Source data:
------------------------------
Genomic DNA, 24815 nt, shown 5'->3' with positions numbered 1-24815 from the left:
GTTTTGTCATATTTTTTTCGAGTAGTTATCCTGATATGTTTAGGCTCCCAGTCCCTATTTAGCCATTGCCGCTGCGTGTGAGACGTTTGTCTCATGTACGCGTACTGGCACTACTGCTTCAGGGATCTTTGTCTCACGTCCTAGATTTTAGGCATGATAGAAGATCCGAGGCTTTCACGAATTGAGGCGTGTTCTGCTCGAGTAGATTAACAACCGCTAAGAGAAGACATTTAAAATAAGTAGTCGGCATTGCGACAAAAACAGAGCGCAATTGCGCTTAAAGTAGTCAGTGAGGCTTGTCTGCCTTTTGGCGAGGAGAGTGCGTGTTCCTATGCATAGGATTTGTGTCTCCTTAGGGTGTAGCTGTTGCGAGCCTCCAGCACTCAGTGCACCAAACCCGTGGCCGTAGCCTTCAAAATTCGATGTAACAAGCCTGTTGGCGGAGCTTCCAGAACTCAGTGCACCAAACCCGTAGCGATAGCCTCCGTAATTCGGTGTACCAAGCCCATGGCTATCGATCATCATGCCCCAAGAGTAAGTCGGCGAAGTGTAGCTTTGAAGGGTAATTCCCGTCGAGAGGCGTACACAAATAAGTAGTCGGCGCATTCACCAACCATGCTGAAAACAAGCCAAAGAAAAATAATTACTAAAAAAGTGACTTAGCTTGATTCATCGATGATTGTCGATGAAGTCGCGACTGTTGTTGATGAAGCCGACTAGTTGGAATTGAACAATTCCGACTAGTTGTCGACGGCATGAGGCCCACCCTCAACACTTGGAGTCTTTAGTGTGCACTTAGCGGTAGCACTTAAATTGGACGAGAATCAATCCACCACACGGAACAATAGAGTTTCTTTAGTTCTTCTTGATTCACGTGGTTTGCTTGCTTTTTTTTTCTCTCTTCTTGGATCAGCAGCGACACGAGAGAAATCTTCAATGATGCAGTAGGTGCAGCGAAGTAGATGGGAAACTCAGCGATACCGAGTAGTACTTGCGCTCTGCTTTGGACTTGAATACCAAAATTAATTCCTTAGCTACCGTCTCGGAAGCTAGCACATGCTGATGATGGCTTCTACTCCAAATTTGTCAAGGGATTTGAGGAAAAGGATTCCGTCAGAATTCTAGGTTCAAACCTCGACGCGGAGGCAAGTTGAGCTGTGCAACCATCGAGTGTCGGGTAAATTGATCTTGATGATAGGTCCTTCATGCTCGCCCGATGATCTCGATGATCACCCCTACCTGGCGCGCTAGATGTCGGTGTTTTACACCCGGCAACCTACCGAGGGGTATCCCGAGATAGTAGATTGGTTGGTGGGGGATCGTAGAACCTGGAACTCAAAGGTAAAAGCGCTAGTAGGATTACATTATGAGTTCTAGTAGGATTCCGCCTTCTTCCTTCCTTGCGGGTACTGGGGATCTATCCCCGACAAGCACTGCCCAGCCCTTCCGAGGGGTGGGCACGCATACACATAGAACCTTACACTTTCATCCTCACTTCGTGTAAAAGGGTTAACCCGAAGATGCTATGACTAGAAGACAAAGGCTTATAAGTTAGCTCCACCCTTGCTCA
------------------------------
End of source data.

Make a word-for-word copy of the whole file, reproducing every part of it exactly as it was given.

Genomic DNA, 24815 nt, shown 5'->3' with positions numbered 1-24815 from the left:
GTTTTGTCATATTTTTTTCGAGTAGTTATCCTGATATGTTTAGGCTCCCAGTCCCTATTTAGCCATTGCCGCTGCGTGTGAGACGTTTGTCTCATGTACGCGTACTGGCACTACTGCTTCAGGGATCTTTGTCTCACGTCCTAGATTTTAGGCATGATAGAAGATCCGAGGCTTTCACGAATTGAGGCGTGTTCTGCTCGAGTAGATTAACAACCGCTAAGAGAAGACATTTAAAATAAGTAGTCGGCATTGCGACAAAAACAGAGCGCAATTGCGCTTAAAGTAGTCAGTGAGGCTTGTCTGCCTTTTGGCGAGGAGAGTGCGTGTTCCTATGCATAGGATTTGTGTCTCCTTAGGGTGTAGCTGTTGCGAGCCTCCAGCACTCAGTGCACCAAACCCGTGGCCGTAGCCTTCAAAATTCGATGTAACAAGCCTGTTGGCGGAGCTTCCAGAACTCAGTGCACCAAACCCGTAGCGATAGCCTCCGTAATTCGGTGTACCAAGCCCATGGCTATCGATCATCATGCCCCAAGAGTAAGTCGGCGAAGTGTAGCTTTGAAGGGTAATTCCCGTCGAGAGGCGTACACAAATAAGTAGTCGGCGCATTCACCAACCATGCTGAAAACAAGCCAAAGAAAAATAATTACTAAAAAAGTGACTTAGCTTGATTCATCGATGATTGTCGATGAAGTCGCGACTGTTGTTGATGAAGCCGACTAGTTGGAATTGAACAATTCCGACTAGTTGTCGACGGCATGAGGCCCACCCTCAACACTTGGAGTCTTTAGTGTGCACTTAGCGGTAGCACTTAAATTGGACGAGAATCAATCCACCACACGGAACAATAGAGTTTCTTTAGTTCTTCTTGATTCACGTGGTTTGCTTGCTTTTTTTTTCTCTCTTCTTGGATCAGCAGCGACACGAGAGAAATCTTCAATGATGCAGTAGGTGCAGCGAAGTAGATGGGAAACTCAGCGATACCGAGTAGTACTTGCGCTCTGCTTTGGACTTGAATACCAAAATTAATTCCTTAGCTACCGTCTCGGAAGCTAGCACATGCTGATGATGGCTTCTACTCCAAATTTGTCAAGGGATTTGAGGAAAAGGATTCCGTCAGAATTCTAGGTTCAAACCTCGACGCGGAGGCAAGTTGAGCTGTGCAACCATCGAGTGTCGGGTAAATTGATCTTGATGATAGGTCCTTCATGCTCGCCCGATGATCTCGATGATCACCCCTACCTGGCGCGCTAGATGTCGGTGTTTTACACCCGGCAACCTACCGAGGGGTATCCCGAGATAGTAGATTGGTTGGTGGGGGATCGTAGAACCTGGAACTCAAAGGTAAAAGCGCTAGTAGGATTACATTATGAGTTCTAGTAGGATTCCGCCTTCTTCCTTCCTTGCGGGTACTGGGGATCTATCCCCGACAAGCACTGCCCAGCCCTTCCGAGGGGTGGGCACGCATACACATAGAACCTTACACTTTCATCCTCACTTCGTGTAAAAGGGTTAACCCGAAGATGCTATGACTAGAAGACAAAGGCTTATAAGTTAGCTCCACCCTTGCTCA